Volume 39, Issue 10,
for the Glass Industry
by Alan B. Goldberg
Like many others, the glass industry seems to be in constant motion. Priorities for surviving in a changing and competitive market vary. While developing new products is paramount to any company’s success, there are many other considerations involved in growth. Comments from executives indicate that the focus is on other issues as well: internal programs to improve manufacturing efficiencies, customer programs to maintain quality and conceptual programs to better understand the market and consolidation to better control operations.
“China will be the new force to reckon with, particularly with commodity products,” said Brad Austin, senior vice president, Viracon. They have invested heavily in technology and it is just a matter of time before they will be on U.S. soil,” he added.
Foreign trade continues to be a very significant issue, according to Fred Wallin, vice president of marketing for AFG. Imports are on the rise. He said that 40 percent of the total float glass capacity is located in China.
“For us, this is the first time, imports exceeded exports (see related story on page 30). Since 1996, this has put an extra two tanks of capacity in the float glass market. The long-term effects have yet to be fully evaluated but in the meantime, we must provide our customers with exceptional service and value-added products and just do a better job for them,” said Wallin. “With planning underway for the 2008 Olympics and the 2010 World Expo, we will see a tremendous amount of industrial capacity,” said Tom Kaiser, vice president of Cardinal Industries. “We can expect large numbers of apartment complexes, with an aesthetic eye appeal, in Beijing and Shanghai. In the coming years, China will be focused internally on their cities. But, make no mistake about it, they are coming over here.”
Kaiser points out that delivery and fast production times will prove to be very difficult. They can’t ship fast enough so they will look into components or raw materials—it could be vinyl lineals or coated glass or hardware, he added. Components could find a home in China. “They will need major access in the states to make a custom window. They will lose because of the emphasis on speed of delivery,” said Kaiser.
“Simply moving product from manufacturer to customer presents issues. There is a shortage of specialty transportation trailers. New regulations restrict driving time. And then there is the cost of diesel fuel,” added Wallin.
He said what is needed is some creativity in trucking and he suggested that rather than have trucks return empty, why not transport other goods for the return trip as a means of deferring the cost.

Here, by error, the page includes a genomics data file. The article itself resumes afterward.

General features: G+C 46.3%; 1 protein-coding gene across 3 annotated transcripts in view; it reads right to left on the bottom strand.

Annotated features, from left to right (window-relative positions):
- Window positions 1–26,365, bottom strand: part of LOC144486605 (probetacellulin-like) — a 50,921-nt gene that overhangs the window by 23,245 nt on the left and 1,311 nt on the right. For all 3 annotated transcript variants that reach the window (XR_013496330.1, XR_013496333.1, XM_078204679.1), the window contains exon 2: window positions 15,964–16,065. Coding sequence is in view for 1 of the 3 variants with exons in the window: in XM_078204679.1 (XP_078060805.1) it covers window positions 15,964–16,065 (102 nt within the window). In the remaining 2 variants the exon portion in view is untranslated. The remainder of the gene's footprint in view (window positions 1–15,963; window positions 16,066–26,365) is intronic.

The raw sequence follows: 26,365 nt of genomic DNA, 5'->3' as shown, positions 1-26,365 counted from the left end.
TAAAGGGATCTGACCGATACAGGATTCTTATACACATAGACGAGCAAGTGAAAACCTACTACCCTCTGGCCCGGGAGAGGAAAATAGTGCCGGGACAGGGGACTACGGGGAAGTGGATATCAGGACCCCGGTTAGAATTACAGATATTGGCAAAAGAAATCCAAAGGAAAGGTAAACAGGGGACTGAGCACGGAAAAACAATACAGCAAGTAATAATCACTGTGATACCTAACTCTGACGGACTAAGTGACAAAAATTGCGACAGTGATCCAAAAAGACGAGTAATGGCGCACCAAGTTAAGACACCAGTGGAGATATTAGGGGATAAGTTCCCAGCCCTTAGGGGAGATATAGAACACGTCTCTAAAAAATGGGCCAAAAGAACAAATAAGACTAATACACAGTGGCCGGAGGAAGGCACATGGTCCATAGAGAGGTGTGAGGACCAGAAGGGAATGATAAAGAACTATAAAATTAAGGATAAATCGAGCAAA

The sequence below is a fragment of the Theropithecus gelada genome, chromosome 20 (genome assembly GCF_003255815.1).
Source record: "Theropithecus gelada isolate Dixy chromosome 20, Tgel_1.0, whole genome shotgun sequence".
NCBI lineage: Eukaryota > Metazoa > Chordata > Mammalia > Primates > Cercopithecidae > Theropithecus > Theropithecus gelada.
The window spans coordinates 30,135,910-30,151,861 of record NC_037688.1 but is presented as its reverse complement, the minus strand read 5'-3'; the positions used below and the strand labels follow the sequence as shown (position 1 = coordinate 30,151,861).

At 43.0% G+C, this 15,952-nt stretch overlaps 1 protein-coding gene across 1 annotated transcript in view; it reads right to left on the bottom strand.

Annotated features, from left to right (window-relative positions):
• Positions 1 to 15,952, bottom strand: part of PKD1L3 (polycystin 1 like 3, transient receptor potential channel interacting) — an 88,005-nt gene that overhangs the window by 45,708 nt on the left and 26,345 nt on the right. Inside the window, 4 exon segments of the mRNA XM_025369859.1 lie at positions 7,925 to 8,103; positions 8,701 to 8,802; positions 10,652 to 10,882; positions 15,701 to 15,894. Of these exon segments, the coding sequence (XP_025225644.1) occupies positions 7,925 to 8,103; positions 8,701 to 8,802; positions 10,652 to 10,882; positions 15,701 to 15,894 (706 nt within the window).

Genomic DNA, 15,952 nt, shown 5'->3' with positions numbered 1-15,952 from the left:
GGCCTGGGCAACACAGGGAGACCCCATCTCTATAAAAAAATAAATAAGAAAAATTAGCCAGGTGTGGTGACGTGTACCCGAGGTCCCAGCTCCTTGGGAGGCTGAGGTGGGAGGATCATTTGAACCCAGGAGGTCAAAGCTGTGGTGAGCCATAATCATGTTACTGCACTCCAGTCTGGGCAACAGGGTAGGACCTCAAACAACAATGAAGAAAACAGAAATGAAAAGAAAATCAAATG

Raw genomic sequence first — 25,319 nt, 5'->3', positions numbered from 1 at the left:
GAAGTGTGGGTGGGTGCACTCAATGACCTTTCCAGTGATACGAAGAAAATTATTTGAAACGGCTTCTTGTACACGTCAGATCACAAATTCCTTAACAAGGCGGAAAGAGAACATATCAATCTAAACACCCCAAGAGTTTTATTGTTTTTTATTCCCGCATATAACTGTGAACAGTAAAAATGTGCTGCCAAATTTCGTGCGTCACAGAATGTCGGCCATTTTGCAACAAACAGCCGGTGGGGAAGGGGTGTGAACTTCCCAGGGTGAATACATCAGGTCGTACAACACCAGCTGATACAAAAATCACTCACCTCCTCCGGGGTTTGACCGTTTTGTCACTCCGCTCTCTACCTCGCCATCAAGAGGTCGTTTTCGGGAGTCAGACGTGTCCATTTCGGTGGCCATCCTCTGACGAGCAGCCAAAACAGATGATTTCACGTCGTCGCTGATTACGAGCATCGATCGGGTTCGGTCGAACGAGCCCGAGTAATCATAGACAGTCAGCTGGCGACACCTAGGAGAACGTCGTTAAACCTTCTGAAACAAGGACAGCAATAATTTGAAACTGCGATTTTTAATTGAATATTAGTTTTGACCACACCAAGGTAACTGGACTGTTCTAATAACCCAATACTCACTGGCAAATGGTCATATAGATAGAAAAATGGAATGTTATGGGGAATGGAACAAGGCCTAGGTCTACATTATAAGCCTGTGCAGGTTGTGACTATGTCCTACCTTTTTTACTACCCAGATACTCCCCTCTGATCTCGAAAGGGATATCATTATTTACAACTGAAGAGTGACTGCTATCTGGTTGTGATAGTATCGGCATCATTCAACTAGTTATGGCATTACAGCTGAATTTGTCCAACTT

Rising Fuel Cost
“Oil pricing, which is abnormally high, is more speculative and could come down. However, most of the glass industry uses natural gas for melting. Not that long ago, there was a more than 50-percent price increase in natural gas and it does not look like these prices will be reduced. We will import higher cost liquid natural gas from the Middle East and elsewhere increasingly and energy costs will remain on the rise. The impact of these rising prices will be felt in glass production costs as well as in the cost of freight,” said Peter Walters, group vice president of Guardian Industries.
“Natural gas is the largest, single factor in cost and its detrimental effect on the float glass operation and fabricating has made business more difficult, less profitable and tougher to manage,” added Wallin.
Responding to the Market
Speed of response and delivery will continue to be a key aspect of residential glass, according to Kaiser. He said that with the advent of aluminum and vinyl windows came greater demands for faster turnaround and delivery. Glass companies have had to pattern their manufacturing in response to this change. Plant expansions, he said, are driven by the need to be better sources of supply. Proximity to customers translates to speed and lower transportation costs.
“We seem to be caught up in the need to produce faster and make it better because in today’s climate, that is the way to survival,” said Kaiser.
He added that the challenge is producing a product that is commercially viable, after backing out all of the costs from glass-making to window-making to getting the product to dealers and, ultimately, the consumer. There are energy issues and code issues, and the technology of coatings must be driven by an economic model. To make products better and faster requires capitalization. A new coater, he explained, costs $30-40 million and that type of investment requires a certain volume—a lot of glass and a lot of glass coating. New technologies are in low-E glass where glass is coated and fired for color or light transmittance or solar heat gain. Kaiser pointed out that the company is focused in three areas: codes, builder values and the consumer.